@JsonSerializable
class QueryFetchPerson3$person {
String name;
String? numBooks;
}

This can work, but we’re missing some crucial information on the concrete type of the returned object. We’ll need to either assume or null check if we’re dealing with an Author or some other concrete implementation.

Instead, we can express this concept of resolved concrete types by creating the serializers:

@JsonSerializable
class QueryFetchPerson3$person {
String name;
factory QueryFetchPerson3$person.fromJson(json) {
switch(json['__typename']) {
case 'Author:
return QueryFetchPerson3$person$Author.fromJson(json);
default:
return _QueryFetchPerson3$person$FromJson(json);
}
}
}
class QueryFetchPerson3$person$Author extends
QueryFetchPerson3$person {
String numBooks
}

Again, I’ve omitted constructors, some factories, and other methods for simplicity.

This allows us to do a type check on our parsed data, e.g., parsed is QueryFetchPerson3$person$Author, and from then on we can access the numBooks field with good conscience.

To summarize, we have three types of serializers:

  1. An operation serializer for each operation, query, mutation, or subscription.
  2. A field serializer for each field with a selection set.
  3. A type serializer for each concrete type.

Figuring out when to create the type-serializer isn’t as easy as figuring out when to create the other serializers. We can’t just look directly at the query and create a serializer, we’ll need to take to current types of the field, and the type condition of the spread into account.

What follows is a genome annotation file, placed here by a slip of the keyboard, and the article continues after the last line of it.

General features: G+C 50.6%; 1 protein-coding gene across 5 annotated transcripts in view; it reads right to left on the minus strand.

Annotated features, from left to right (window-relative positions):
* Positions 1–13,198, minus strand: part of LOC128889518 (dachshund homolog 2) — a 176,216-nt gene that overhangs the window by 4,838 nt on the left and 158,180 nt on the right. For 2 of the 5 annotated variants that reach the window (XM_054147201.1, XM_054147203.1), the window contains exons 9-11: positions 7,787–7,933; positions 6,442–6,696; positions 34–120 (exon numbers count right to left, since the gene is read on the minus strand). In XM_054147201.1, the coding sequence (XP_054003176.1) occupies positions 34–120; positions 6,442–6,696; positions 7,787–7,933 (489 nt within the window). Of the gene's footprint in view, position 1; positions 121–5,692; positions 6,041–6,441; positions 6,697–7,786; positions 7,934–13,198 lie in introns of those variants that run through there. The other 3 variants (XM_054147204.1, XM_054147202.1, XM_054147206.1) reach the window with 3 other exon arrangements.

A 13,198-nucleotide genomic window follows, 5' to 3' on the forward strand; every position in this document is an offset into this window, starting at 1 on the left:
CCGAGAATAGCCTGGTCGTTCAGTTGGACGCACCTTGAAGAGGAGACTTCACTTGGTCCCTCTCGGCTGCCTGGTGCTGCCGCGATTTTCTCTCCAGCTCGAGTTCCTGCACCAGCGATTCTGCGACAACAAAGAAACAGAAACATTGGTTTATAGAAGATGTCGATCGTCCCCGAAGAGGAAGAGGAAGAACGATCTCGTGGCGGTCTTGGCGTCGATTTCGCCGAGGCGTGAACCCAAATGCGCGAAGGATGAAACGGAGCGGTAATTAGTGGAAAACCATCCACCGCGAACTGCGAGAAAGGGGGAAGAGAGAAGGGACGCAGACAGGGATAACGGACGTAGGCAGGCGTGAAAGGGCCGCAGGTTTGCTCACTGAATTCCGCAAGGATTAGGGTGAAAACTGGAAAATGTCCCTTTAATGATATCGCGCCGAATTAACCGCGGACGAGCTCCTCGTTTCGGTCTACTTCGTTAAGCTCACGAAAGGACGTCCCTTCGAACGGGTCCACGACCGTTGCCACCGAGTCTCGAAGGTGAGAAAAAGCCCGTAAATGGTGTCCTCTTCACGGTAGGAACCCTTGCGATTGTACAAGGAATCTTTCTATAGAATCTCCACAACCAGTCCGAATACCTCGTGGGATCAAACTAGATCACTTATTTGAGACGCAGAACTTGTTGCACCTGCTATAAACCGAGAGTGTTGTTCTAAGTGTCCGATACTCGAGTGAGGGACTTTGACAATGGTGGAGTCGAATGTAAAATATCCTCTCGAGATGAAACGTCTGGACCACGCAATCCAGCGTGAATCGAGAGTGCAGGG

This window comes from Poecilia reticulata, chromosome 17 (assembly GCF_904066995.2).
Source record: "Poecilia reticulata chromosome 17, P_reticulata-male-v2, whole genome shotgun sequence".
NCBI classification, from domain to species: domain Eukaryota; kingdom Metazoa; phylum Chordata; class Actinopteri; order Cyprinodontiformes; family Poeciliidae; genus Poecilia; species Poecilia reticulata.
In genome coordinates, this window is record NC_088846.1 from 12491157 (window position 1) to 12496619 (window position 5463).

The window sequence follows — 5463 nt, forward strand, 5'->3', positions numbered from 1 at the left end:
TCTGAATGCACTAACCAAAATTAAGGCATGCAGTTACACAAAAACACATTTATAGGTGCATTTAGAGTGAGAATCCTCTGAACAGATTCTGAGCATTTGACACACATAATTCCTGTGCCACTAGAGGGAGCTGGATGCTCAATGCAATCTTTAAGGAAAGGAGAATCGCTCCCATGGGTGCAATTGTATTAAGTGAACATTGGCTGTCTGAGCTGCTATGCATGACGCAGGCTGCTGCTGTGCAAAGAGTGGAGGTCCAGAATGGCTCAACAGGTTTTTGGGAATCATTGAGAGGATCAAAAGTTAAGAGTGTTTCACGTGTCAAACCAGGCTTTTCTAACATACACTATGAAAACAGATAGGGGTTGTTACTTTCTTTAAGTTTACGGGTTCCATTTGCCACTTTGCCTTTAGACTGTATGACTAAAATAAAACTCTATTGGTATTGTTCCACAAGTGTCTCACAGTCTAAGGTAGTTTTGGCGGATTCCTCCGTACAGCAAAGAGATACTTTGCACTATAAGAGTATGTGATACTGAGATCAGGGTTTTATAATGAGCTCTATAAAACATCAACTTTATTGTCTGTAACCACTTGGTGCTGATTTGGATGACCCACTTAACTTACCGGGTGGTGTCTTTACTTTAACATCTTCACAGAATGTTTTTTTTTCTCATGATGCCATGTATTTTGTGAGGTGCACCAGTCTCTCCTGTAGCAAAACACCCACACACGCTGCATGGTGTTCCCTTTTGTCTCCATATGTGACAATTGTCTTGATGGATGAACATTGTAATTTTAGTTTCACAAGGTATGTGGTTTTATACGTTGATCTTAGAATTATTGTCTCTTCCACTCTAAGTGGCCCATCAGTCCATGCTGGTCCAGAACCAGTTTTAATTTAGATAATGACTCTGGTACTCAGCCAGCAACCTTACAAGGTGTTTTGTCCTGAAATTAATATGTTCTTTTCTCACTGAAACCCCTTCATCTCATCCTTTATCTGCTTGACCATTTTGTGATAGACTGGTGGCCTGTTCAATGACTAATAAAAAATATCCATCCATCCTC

This is because fields can have abstract and concrete types, spreads can have abstract and concrete type conditions, and there’s no insurance that the type-condition will ever be true. So let’s say that we have the schema:

type Query { t: I1 }interface I1 { name: String }interface I2 { age: Int }interface I3 { isDogPerson: Boolean }type T1 implements I1 & I2 { 
name: String
age: Int
hasTwoHands: Boolean
}
type T2 implements I2 {
age: Int
}
type T3 implements I3 {
isDogPerson: Boolean
}

Given this, the following query is completely valid

query Q { 
t {
... on I1 { name }
... on I2 { age }
... on I3 { isDogPerson }
... on T1 { hasTwoHands }
}
}

When creating our serializers, we’ll need to figure out which types to create a type-serializer for. We can not create serializers for abstract types, interfaces I1, I2, and I3, this is because the field will always be a concrete type.

Making serializers for concrete types T2 and T3 does not make sense since they don’t implement I1 and hence can never be returned from the field t.

Furthermore, if a spread should always be expanded, we should add them directly on the parent serializer instead of creating a nested type serializer. This is the case for the ... on I1 spread which will always be true since the type of the field, t, is I1.

We can figure out which concrete types to create serializers for with the following algorithm:

Let TField and TCondition be the types of the field and the type condition, respectively. Then, let SConcrete<T> be the set of possible concrete types for a given type. E.g., the type itself, or all concrete types implementing this, or all type members if T is an object, interface, or union-type respectively.